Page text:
According to Nachmanides, the “writing of the Torah was contiguous, without break of words …” but “it seems likely that word division of some kind was also used in the first biblical texts.” The Shapira Manuscripts seem to represent an intermediary stage between the tradition expressed by Nachmanides and the evolution of Hebrew writing found in the paleo-Hebrew scrolls of the Judean Desert.
In 1883, Moses Wilhelm Shapira came to possess sixteen blackened leather strips of varying lengths. The strips contained forty-two columns of text, written in ancient Paleo-Hebrew letterforms similar to those of the Moabite Stone and the Siloam Inscription, but with some noted differences. The forty-two columns of text appeared to represent two nearly complete specimens of the same text, and perhaps a badly decayed minuscule part of a third.
Similar to lapidary examples known at the time, interpuncts were used to divide the otherwise continuous text, at times as indicators of the end of a verse, and in one section after nearly every word, with two notable exceptions.
The nineteenth century experts who examined the manuscript strips commented upon the separation of words based upon what they knew at the time. Christian David Ginsburg made the following remarks in an article appearing in The Athenæum on 11 August 1883:
- In the Decalogue portion the words are not only divided, but there is a point after every word, as in the Moabite Stone.
- There is not only no stop after the particles את and לא, but these two expressions are closely connected with the respective words to which they belong, so as to form one expression.
The next week, in an article appearing in The Athenæum on 18 August 1883, Ginsburg commented on this feature of the manuscript strips again, saying, “I have only to remark: –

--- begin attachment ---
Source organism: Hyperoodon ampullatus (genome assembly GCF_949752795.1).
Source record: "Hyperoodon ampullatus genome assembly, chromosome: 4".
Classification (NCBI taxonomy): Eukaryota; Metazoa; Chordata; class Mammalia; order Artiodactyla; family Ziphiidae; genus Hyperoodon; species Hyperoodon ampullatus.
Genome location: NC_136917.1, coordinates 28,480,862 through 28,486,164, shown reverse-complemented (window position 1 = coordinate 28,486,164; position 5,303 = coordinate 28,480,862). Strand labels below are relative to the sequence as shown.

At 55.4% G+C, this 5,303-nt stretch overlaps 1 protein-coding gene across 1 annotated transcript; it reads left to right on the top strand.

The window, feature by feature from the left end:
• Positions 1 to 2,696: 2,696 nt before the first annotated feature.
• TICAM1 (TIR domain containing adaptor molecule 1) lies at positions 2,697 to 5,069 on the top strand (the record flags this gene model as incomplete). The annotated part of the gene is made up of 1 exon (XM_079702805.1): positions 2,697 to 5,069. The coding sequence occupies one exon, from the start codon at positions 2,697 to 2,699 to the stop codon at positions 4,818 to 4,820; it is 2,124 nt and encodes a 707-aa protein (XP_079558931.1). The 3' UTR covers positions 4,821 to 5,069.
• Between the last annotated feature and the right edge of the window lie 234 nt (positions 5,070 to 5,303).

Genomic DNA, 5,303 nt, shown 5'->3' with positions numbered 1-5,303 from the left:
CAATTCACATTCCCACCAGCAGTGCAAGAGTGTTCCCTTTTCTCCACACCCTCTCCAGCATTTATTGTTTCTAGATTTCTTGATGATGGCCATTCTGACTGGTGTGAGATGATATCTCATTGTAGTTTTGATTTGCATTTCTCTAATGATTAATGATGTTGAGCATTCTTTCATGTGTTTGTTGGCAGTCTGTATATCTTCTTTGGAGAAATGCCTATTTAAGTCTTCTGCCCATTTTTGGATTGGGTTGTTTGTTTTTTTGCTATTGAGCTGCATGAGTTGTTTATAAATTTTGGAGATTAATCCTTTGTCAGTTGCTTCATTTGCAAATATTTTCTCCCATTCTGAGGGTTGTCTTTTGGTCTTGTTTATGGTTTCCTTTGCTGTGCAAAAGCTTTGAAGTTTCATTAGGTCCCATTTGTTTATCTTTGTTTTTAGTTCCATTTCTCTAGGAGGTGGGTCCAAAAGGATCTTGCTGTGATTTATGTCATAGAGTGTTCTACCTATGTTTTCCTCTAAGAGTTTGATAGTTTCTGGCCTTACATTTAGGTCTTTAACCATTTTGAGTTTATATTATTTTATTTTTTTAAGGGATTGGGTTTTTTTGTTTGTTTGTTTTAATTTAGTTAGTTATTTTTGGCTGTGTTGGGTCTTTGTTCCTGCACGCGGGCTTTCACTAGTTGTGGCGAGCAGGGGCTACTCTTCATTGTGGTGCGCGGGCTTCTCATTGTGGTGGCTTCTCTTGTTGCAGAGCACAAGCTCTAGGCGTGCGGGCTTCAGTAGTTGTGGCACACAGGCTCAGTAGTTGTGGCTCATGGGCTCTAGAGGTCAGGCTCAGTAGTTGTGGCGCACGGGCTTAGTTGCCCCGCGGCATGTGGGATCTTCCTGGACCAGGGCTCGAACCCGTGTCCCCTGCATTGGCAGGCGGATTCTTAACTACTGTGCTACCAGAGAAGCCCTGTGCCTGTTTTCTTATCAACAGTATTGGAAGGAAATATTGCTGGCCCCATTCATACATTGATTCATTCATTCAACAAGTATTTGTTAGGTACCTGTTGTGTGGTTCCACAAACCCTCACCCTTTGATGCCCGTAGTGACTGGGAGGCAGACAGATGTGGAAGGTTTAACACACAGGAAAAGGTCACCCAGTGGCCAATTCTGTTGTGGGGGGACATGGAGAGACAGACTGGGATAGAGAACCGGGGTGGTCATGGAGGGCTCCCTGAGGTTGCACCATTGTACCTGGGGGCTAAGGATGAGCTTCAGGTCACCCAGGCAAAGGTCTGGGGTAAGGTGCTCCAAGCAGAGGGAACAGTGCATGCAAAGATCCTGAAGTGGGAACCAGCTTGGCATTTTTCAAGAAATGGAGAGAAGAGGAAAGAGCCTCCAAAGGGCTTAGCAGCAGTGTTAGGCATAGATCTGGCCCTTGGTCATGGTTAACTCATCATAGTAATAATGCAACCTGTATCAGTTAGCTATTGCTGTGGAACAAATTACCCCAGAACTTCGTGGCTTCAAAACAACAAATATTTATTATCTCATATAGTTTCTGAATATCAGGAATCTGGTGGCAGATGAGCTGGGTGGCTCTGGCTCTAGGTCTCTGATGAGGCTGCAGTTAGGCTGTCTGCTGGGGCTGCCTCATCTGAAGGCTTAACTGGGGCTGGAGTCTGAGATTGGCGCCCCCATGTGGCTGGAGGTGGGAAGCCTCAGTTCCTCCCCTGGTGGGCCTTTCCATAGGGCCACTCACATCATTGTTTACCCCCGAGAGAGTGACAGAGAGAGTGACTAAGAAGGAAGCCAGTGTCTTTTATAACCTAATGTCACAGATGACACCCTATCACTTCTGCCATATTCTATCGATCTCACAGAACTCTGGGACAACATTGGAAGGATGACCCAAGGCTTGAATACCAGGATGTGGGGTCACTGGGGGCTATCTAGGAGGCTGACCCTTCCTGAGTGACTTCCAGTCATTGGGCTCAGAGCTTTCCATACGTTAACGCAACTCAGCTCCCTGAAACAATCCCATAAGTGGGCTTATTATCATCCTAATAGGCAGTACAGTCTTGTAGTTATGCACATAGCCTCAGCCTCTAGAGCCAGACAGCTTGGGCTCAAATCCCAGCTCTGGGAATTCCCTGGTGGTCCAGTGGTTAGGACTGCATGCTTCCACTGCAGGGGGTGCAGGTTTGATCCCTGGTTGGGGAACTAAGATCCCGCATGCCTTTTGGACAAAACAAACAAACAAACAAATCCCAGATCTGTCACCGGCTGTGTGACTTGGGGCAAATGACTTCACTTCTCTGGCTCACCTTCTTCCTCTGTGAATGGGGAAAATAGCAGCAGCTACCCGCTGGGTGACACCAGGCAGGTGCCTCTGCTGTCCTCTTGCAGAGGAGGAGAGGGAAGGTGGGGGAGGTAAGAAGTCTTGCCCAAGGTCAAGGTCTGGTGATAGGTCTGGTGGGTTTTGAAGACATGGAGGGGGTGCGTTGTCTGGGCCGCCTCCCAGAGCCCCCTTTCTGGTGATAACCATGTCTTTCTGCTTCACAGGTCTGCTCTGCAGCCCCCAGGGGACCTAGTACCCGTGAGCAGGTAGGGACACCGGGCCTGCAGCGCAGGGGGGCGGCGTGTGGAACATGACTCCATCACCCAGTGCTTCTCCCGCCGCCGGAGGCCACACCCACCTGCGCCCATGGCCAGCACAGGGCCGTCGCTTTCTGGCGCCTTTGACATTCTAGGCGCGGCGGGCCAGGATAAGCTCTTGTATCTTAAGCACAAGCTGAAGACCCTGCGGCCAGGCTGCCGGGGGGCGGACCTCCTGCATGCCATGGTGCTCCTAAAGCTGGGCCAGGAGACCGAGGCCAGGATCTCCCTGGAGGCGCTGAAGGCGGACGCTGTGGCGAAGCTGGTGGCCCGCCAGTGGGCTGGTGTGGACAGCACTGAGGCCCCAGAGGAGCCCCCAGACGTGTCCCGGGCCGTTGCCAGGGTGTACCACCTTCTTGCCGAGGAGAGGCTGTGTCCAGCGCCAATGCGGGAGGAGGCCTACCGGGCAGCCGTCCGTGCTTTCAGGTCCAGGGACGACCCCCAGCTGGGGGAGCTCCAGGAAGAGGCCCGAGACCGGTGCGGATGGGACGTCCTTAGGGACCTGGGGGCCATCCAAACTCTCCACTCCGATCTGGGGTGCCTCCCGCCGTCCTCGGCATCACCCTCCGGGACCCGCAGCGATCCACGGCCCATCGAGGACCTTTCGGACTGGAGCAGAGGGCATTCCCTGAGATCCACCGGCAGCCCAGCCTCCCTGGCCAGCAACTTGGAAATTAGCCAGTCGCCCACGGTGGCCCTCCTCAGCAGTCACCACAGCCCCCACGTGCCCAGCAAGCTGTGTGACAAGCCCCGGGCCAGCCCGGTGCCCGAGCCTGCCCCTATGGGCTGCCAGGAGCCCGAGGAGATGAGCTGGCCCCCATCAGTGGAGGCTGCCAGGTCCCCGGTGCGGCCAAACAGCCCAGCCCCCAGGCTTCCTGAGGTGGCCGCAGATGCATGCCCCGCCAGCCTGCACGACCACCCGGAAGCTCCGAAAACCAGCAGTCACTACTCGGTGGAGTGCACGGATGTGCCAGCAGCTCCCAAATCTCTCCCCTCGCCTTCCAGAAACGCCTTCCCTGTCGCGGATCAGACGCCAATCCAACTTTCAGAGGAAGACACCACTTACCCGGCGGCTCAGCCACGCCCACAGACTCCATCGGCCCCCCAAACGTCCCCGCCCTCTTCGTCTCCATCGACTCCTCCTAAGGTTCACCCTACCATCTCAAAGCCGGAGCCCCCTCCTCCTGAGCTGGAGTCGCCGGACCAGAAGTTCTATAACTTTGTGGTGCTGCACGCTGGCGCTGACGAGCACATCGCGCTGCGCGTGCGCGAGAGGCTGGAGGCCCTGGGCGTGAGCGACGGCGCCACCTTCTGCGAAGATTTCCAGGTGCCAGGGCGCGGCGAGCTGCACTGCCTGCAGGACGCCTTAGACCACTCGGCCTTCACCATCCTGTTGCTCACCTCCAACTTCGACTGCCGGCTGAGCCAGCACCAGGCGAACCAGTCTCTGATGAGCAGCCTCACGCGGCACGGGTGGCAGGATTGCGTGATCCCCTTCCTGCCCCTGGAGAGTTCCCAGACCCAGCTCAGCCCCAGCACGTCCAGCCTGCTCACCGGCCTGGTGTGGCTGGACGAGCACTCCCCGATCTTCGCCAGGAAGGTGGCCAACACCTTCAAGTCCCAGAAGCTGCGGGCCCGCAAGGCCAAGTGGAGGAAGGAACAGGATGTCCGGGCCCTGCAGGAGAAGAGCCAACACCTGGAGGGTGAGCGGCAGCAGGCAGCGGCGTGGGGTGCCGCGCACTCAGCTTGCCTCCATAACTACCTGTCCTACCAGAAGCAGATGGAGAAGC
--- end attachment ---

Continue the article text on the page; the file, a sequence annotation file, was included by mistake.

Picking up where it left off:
- That the writing, with the exception of the Decalogue, is continuous, and that the division of it into separate words is my own.
- The points after certain sentences … which are a kind of versicular division, are in the MS.
- In the original, when a word could not be got into the line it is divided, and part of it stands at the end of the line and the other part begins the next line, as is the case in the inscription on the Moabite Stone.
Hermann Guthe also mentioned these textual features of the leather strips, namely the use of interpuncts and word division between lines.
“The scriptio continua is not infrequently interrupted by interpuncts. Their use in the manuscript itself, however, is a varying one. In the first and last portion, one encounters the points mostly at such places where we also would put a larger punctuation sign. There they mark units of meaning, though they appear, a few times, to not stand at the right place. In the text of the Decalogue, however (Fragment E, Column b, c, and d), the individual words are separated by the points, admittedly with two notable exceptions: between the negative particle לא and the verb, the point regularly is missing, as well as between the particle את and the following noun. The negation and its verb, the emphatic particle את and its noun, then, are to be viewed as an especially close phrase, equal to one word. This writing confronts the reader as an original feature, it indeed surprised me not a little. For it coincides with the Hebrew language usage, which does not tolerate the separation of the negation from the verb and connects the particle את so closely with the following noun that its own meaning has been completely lost. The lack of interpuncts corresponds somewhat with the application of the lineola מקף in our Bible edition, insofar as the close connection of multiple words shall also be emphasized by it. This occurs, though, in a much broader circumstance, and not so regularly as the discussed related appearances in our manuscript.